Doing more with less
Chris Caldwell doubts Hillary Clinton’s coercive diplomacy will work after the U.S. has spent so much political capital in Afghanistan (and presumably, Iraq). He writes in the FT (free registration required):
Mrs Clinton tried to explain her vote in favour of the Iraq war by saying that she had expected President George W. Bush to exhaust all diplomatic options, and to use the authorisation of force to get weapons inspectors back into Iraq. (But if Mrs Clinton would not talk to Iran under any circumstances, on what grounds would she have negotiated with Iraq?) “I believe in coercive diplomacy,” she said. “You try to figure out how to move bad actors in a direction that you’d prefer in order to avoid more dire consequences.”
There is no coercive diplomacy without coercion. You cannot bluff on every hand. Threats of force lost their power in 1999 when Mr Clinton’s secretary of state, Madeleine Albright, tried to harangue Serbia into evacuating Kosovo. Slobodan Milosevic, the former Serbian president, called America’s bluff, forcing a European war that Nato came within a whisker of losing. When September 11 happened two years later, the bank of credible threats was overdrawn. A threat of war meant a war.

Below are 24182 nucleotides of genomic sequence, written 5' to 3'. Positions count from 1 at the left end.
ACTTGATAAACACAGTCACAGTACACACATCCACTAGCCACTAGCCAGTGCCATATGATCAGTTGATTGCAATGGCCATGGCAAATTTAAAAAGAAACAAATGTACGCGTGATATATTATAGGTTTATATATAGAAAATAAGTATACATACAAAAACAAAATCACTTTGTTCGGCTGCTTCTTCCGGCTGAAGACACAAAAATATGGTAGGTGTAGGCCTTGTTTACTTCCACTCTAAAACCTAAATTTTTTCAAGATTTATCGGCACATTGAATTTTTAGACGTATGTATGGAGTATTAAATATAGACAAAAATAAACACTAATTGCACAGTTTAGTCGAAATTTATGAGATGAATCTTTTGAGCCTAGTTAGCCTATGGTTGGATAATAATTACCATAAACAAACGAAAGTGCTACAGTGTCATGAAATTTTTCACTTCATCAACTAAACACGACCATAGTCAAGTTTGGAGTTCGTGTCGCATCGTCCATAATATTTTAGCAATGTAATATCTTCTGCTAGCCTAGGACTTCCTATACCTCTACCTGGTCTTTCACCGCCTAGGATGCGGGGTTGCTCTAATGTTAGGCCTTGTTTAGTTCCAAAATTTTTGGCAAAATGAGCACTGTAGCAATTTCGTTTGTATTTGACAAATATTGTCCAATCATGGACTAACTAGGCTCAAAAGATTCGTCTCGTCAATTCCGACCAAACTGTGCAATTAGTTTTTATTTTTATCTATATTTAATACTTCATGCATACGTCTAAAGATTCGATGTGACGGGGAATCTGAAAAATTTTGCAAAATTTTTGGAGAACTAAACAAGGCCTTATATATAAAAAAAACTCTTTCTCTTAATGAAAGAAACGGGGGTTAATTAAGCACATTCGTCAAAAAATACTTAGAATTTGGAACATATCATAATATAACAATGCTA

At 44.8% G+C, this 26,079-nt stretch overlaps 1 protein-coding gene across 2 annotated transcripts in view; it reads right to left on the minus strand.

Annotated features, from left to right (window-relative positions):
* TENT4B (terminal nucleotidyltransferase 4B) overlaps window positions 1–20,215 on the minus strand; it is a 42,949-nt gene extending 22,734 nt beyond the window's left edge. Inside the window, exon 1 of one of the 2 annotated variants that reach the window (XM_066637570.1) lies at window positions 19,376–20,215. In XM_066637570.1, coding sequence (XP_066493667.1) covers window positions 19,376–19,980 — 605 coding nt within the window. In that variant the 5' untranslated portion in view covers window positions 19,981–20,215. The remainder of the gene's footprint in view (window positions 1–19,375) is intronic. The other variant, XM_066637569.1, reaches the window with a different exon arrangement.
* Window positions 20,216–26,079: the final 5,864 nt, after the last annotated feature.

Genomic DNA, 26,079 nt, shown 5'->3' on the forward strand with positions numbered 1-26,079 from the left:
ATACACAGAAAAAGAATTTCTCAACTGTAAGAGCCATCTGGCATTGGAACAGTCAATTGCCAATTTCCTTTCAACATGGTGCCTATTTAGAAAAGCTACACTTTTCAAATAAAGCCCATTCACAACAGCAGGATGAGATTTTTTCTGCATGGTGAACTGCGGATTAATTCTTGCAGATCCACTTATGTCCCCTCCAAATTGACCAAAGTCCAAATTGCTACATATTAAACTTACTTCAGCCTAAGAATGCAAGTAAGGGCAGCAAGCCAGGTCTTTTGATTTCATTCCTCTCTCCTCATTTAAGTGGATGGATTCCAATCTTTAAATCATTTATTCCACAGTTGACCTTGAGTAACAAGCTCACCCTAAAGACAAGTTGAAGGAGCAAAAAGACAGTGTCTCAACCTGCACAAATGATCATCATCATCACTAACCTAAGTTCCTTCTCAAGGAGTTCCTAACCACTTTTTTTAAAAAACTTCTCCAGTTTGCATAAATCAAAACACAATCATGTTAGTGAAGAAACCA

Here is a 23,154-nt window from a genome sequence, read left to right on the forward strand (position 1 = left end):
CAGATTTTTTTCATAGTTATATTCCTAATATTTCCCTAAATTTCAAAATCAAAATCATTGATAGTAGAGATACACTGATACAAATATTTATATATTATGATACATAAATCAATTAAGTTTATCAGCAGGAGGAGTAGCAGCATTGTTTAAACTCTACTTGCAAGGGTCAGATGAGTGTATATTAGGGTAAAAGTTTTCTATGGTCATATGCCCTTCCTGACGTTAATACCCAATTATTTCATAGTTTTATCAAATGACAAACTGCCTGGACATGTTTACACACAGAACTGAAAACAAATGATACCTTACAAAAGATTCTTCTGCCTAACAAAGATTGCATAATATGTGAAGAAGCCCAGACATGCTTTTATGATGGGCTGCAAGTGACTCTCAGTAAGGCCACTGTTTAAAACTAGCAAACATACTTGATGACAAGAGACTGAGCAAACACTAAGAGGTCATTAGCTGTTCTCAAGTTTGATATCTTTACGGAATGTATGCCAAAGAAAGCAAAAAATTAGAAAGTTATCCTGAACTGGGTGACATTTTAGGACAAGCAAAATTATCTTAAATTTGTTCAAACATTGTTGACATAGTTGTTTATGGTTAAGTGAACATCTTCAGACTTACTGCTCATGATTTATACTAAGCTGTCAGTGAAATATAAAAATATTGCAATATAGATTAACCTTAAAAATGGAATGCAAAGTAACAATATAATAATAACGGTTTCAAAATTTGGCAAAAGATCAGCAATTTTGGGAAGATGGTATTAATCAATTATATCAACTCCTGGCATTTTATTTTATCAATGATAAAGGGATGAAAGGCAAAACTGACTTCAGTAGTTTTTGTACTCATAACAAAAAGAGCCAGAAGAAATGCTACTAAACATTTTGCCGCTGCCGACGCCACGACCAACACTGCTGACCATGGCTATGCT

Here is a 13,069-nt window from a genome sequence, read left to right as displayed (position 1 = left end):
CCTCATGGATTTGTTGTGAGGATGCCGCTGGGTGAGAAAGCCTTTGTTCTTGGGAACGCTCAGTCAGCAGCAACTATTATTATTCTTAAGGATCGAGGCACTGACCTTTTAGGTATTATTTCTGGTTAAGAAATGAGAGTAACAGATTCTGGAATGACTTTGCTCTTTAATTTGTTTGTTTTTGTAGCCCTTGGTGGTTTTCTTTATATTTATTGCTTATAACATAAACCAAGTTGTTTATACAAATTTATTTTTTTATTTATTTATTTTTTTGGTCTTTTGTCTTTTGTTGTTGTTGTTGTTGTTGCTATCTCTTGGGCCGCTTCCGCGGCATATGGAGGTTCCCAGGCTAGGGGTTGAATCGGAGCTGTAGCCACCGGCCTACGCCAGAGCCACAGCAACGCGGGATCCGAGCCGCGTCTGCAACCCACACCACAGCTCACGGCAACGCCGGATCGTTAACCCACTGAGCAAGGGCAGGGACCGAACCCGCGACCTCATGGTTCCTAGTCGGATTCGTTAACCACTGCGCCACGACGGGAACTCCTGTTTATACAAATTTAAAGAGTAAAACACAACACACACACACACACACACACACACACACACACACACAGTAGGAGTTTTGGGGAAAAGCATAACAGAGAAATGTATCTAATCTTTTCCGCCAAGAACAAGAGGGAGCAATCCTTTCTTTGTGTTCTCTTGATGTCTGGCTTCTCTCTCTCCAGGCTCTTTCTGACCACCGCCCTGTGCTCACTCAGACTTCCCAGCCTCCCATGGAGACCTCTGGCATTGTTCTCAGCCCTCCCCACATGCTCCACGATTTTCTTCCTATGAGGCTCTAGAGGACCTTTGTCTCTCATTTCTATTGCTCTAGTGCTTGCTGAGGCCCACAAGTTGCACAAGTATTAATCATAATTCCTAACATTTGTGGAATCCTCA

That is the real worry about Mrs Clinton’s nomination. Her conception of US power is outdated. Hard or soft, it rests on a willingness to interfere in the internal workings of sovereign countries. That requires force, and it is doubtful whether the tools of force she plans to use are still effective. Peremptory US moral leadership was consensus policy the last time Democrats held power. Mr Bush campaigned against that policy in the name of a “humbler” one in 2000, but embraced it with a vengeance after September 11. Neither the world nor the country appears to be clamouring for a repeat.
I think the internal considerations of the Clinton appointment — namely, that she seems to need domestic enemies to survive, and with no Republicans anywhere in sight, that’s probably gonna be her own people — outweigh the foreign policy ones, but Caldwell has a point. I’ve long been an admirer of his, and I’m glad to see he recognizes that our power isn’t unlimited. I hope that’s contagious.
(Hat tip: JP)